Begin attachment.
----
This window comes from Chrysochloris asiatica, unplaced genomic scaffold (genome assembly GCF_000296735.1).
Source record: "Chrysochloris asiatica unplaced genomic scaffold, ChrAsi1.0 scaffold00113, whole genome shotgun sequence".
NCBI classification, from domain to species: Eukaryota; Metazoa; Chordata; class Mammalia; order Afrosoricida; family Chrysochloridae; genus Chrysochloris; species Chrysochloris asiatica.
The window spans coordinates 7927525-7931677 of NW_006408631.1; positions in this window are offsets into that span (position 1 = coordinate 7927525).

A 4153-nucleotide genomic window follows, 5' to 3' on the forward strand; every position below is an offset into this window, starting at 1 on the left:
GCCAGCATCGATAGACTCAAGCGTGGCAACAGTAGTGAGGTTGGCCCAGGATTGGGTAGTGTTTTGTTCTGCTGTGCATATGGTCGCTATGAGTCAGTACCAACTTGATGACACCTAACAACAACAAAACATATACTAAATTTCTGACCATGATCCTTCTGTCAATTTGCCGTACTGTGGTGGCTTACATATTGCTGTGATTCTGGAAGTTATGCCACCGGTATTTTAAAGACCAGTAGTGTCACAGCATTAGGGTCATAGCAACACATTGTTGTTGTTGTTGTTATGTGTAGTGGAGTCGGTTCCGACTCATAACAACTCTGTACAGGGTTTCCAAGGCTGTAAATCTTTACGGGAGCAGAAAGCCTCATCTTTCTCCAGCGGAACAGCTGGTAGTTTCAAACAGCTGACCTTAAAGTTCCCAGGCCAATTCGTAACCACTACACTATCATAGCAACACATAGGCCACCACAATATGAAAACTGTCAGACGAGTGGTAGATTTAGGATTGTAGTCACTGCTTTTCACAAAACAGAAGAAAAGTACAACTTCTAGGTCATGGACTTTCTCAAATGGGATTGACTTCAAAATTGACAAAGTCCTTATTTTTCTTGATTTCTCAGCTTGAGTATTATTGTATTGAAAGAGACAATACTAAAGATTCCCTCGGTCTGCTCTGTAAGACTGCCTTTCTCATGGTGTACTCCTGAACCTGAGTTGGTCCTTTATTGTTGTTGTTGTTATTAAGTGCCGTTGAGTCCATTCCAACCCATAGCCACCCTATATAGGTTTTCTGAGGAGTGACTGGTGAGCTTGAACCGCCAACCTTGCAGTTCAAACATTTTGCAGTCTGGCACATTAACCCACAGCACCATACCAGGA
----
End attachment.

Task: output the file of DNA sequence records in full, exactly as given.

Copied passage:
This window comes from Chrysochloris asiatica, unplaced genomic scaffold (genome assembly GCF_000296735.1).
Source record: "Chrysochloris asiatica unplaced genomic scaffold, ChrAsi1.0 scaffold00113, whole genome shotgun sequence".
NCBI classification, from domain to species: Eukaryota; Metazoa; Chordata; class Mammalia; order Afrosoricida; family Chrysochloridae; genus Chrysochloris; species Chrysochloris asiatica.
The window spans coordinates 7927525-7931677 of NW_006408631.1; positions in this window are offsets into that span (position 1 = coordinate 7927525).

A 4153-nucleotide genomic window follows, 5' to 3' on the forward strand; every position below is an offset into this window, starting at 1 on the left:
GCCAGCATCGATAGACTCAAGCGTGGCAACAGTAGTGAGGTTGGCCCAGGATTGGGTAGTGTTTTGTTCTGCTGTGCATATGGTCGCTATGAGTCAGTACCAACTTGATGACACCTAACAACAACAAAACATATACTAAATTTCTGACCATGATCCTTCTGTCAATTTGCCGTACTGTGGTGGCTTACATATTGCTGTGATTCTGGAAGTTATGCCACCGGTATTTTAAAGACCAGTAGTGTCACAGCATTAGGGTCATAGCAACACATTGTTGTTGTTGTTGTTATGTGTAGTGGAGTCGGTTCCGACTCATAACAACTCTGTACAGGGTTTCCAAGGCTGTAAATCTTTACGGGAGCAGAAAGCCTCATCTTTCTCCAGCGGAACAGCTGGTAGTTTCAAACAGCTGACCTTAAAGTTCCCAGGCCAATTCGTAACCACTACACTATCATAGCAACACATAGGCCACCACAATATGAAAACTGTCAGACGAGTGGTAGATTTAGGATTGTAGTCACTGCTTTTCACAAAACAGAAGAAAAGTACAACTTCTAGGTCATGGACTTTCTCAAATGGGATTGACTTCAAAATTGACAAAGTCCTTATTTTTCTTGATTTCTCAGCTTGAGTATTATTGTATTGAAAGAGACAATACTAAAGATTCCCTCGGTCTGCTCTGTAAGACTGCCTTTCTCATGGTGTACTCCTGAACCTGAGTTGGTCCTTTATTGTTGTTGTTGTTATTAAGTGCCGTTGAGTCCATTCCAACCCATAGCCACCCTATATAGGTTTTCTGAGGAGTGACTGGTGAGCTTGAACCGCCAACCTTGCAGTTCAAACATTTTGCAGTCTGGCACATTAACCCACAGCACCATACCAGGA